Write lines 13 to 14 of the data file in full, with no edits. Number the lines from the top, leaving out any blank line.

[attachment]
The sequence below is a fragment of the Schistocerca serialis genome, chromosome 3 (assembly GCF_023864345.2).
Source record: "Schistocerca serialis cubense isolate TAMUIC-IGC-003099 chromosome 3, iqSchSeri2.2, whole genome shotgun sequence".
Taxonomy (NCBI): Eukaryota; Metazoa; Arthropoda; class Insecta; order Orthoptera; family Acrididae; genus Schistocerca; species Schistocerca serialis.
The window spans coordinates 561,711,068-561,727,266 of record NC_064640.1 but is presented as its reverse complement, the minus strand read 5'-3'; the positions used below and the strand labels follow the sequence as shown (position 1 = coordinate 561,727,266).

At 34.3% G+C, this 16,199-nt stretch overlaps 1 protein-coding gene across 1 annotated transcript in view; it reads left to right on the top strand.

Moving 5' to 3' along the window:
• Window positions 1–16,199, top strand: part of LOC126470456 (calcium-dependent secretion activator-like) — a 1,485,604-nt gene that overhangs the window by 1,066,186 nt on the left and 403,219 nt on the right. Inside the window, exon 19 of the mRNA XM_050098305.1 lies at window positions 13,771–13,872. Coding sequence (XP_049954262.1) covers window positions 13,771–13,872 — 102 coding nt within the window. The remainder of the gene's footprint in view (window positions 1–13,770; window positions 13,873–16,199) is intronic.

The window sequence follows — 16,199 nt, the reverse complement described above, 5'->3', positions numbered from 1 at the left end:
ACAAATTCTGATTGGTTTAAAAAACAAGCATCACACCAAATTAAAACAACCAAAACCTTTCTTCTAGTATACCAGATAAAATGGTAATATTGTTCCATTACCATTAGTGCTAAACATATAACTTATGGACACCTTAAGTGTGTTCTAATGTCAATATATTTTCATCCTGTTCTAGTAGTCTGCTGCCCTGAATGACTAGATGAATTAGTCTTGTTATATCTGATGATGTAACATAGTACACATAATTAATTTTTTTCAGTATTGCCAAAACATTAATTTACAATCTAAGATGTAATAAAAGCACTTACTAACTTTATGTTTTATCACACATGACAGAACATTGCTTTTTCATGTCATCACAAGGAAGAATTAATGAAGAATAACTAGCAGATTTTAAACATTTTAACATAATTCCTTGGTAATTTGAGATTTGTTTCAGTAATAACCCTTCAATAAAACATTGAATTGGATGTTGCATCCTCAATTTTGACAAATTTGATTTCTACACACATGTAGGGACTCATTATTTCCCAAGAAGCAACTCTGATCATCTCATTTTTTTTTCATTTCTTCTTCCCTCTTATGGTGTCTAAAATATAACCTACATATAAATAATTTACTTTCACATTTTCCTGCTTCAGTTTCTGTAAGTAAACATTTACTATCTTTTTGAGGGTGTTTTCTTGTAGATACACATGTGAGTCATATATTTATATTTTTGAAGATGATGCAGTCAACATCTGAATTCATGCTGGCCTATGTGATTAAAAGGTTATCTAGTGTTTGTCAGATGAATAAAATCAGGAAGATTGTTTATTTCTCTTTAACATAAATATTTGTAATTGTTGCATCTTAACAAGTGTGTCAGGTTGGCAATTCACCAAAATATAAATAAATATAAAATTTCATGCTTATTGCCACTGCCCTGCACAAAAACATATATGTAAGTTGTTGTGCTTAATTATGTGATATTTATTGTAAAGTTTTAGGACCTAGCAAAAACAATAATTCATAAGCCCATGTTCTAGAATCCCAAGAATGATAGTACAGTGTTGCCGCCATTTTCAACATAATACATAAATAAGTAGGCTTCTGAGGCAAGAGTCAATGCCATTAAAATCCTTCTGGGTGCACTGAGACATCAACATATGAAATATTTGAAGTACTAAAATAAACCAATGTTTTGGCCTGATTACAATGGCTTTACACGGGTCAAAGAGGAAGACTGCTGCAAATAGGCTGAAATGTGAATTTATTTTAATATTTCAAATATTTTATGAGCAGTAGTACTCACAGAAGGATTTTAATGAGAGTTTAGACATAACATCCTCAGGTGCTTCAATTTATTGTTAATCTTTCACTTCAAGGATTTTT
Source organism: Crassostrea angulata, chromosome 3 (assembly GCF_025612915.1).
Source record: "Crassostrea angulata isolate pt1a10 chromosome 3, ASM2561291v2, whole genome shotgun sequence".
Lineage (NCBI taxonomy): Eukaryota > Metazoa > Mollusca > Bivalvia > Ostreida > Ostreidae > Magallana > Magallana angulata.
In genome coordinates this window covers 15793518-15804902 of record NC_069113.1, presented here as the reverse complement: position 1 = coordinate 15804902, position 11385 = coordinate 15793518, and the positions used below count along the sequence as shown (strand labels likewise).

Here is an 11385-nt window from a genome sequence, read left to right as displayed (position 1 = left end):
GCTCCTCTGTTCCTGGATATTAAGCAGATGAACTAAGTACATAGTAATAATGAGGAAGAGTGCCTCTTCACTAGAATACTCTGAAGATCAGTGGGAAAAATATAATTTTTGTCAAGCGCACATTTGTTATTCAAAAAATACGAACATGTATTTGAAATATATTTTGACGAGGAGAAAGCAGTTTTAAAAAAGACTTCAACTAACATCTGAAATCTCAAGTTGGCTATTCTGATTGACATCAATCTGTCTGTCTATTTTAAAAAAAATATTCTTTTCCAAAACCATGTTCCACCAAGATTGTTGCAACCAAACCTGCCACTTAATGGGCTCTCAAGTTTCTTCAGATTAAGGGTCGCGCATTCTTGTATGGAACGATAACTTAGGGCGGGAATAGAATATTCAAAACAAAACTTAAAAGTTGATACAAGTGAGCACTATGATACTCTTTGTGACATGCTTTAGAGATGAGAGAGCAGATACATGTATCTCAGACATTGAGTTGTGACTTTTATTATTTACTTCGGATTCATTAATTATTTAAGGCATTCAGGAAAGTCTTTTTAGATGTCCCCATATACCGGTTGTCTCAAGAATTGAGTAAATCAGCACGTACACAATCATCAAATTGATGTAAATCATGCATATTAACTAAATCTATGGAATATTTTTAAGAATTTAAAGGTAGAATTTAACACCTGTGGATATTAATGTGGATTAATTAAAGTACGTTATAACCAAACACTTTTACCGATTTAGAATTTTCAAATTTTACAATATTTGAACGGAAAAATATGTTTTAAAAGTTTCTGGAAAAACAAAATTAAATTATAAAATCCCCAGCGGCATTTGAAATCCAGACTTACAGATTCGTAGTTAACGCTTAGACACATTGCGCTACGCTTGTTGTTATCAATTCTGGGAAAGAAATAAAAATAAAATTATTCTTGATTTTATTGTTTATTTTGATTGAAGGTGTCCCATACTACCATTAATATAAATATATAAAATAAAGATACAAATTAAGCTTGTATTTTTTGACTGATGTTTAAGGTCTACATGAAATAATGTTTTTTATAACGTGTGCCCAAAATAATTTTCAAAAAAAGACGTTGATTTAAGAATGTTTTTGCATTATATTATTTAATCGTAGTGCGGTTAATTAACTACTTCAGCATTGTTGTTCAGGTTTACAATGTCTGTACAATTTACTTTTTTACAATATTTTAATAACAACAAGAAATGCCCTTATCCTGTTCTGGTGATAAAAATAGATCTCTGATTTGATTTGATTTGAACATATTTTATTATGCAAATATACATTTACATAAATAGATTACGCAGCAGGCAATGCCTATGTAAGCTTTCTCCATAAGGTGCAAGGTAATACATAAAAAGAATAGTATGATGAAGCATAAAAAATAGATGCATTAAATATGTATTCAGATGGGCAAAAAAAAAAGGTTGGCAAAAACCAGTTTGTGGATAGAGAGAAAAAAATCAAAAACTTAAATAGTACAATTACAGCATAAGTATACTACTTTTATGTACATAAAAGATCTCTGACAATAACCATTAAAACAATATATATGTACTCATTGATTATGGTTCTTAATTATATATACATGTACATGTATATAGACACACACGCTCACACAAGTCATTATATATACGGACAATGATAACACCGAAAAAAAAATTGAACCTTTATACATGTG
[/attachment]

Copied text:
In genome coordinates this window covers 15793518-15804902 of record NC_069113.1, presented here as the reverse complement: position 1 = coordinate 15804902, position 11385 = coordinate 15793518, and the positions used below count along the sequence as shown (strand labels likewise).

Here is an 11385-nt window from a genome sequence, read left to right as displayed (position 1 = left end):